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Sir: The problems of conservation and eco-tourism (report, 15 September) arise because of Western definitions of conservation which presume the separation of humans from nature.

The image of exotic expanses of African wilderness without human inhabitants is a myth created by Western conservationists. Protected areas in Africa often entail the forceful eviction of the indigenous population without provision for alternative livlihoods. In this context, why shouldn't conservation be redefined as "the sustainable use of natural resources by local communities"?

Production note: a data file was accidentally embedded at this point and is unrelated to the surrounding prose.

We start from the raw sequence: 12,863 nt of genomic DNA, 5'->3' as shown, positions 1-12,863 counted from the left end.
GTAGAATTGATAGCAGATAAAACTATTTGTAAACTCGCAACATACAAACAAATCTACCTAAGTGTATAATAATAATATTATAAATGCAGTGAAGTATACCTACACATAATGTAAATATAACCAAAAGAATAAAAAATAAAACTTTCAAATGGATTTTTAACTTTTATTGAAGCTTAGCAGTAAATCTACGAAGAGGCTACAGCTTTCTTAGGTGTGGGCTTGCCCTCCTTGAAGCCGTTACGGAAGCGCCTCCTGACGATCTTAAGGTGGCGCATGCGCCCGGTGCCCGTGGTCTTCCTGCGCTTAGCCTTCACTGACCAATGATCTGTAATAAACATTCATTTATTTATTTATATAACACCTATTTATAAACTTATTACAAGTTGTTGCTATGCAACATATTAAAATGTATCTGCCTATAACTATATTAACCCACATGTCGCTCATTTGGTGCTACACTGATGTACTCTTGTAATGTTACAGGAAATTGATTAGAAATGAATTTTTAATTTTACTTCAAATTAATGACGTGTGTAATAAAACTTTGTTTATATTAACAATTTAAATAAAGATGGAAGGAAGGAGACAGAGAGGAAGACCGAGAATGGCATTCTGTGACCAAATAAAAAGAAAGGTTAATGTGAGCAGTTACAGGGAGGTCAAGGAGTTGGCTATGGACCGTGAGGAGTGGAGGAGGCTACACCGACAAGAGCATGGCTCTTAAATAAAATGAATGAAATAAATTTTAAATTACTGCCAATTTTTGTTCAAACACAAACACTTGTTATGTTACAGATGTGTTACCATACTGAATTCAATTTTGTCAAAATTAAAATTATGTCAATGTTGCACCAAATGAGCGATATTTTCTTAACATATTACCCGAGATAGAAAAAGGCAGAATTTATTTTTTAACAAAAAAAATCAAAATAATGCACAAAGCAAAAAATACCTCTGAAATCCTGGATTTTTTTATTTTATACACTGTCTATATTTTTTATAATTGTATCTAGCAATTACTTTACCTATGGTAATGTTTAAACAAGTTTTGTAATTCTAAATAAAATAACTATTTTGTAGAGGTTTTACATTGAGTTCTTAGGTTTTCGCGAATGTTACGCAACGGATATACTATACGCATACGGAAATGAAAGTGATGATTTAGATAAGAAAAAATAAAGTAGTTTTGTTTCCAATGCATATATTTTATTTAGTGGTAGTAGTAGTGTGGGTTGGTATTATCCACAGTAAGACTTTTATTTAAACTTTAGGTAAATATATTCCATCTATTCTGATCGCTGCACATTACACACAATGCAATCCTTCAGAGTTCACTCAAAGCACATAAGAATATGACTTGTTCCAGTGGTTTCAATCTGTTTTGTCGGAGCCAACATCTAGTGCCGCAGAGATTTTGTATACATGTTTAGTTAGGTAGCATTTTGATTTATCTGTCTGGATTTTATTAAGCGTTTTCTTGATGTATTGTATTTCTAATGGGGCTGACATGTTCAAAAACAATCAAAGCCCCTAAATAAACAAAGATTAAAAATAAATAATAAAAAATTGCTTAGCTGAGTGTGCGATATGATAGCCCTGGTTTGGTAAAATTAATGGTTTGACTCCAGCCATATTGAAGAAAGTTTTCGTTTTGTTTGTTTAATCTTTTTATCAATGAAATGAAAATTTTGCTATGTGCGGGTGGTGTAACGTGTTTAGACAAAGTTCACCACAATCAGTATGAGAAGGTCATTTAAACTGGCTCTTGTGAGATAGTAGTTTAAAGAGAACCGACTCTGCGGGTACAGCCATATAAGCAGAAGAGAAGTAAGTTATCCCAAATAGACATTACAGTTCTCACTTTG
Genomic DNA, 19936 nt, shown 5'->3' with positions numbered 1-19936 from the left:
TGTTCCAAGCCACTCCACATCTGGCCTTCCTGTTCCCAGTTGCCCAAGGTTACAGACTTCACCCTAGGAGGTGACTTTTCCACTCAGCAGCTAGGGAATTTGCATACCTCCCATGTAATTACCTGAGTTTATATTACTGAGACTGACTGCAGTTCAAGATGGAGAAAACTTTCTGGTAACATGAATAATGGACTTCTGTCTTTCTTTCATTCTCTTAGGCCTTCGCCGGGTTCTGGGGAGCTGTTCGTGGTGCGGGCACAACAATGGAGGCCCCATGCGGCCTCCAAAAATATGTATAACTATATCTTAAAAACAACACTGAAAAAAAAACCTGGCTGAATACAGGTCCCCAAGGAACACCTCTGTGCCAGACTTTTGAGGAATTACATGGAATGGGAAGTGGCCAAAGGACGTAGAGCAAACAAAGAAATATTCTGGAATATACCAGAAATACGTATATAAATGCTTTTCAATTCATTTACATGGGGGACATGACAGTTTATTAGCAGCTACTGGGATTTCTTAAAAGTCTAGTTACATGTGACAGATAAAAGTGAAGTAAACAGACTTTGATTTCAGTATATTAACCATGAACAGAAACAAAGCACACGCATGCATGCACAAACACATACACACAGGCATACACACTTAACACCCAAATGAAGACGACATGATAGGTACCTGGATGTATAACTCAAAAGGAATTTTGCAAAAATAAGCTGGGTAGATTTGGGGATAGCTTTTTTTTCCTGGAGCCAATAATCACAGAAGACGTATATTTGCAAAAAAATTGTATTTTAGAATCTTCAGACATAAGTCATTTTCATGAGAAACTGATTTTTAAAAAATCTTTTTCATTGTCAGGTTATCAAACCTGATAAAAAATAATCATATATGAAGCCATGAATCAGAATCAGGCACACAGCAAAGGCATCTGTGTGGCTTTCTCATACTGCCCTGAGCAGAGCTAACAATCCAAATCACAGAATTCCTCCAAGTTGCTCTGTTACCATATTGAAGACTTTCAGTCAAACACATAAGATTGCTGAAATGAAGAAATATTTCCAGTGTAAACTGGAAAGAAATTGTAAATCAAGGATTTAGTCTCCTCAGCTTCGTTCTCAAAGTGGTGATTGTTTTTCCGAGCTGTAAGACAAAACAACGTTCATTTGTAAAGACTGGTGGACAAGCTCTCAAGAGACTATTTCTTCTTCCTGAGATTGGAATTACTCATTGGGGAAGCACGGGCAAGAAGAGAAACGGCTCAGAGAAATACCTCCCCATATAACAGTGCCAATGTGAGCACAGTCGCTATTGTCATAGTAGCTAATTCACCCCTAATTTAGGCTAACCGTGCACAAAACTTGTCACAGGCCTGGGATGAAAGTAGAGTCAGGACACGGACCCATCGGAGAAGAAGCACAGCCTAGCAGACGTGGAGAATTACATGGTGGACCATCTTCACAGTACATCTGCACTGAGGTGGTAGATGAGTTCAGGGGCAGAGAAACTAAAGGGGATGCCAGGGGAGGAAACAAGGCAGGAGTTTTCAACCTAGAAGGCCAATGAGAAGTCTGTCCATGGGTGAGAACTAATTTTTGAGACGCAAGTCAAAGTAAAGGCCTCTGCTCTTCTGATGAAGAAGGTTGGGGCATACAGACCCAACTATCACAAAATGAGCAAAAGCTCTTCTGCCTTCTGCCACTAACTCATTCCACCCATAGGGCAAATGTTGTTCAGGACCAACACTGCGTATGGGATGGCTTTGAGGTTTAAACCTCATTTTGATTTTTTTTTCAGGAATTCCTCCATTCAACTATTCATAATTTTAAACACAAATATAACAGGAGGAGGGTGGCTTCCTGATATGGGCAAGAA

Your article is right; conservation is a legacy of colonialism. It is easy for us in the West to advocate protected areas, since it is never us who are thrown out of our homes. And it is as tourists that we enjoy the majority of the benefits. No wonder tourist companies put so much money into conservation, very little of which gets to those who have suffered because of it.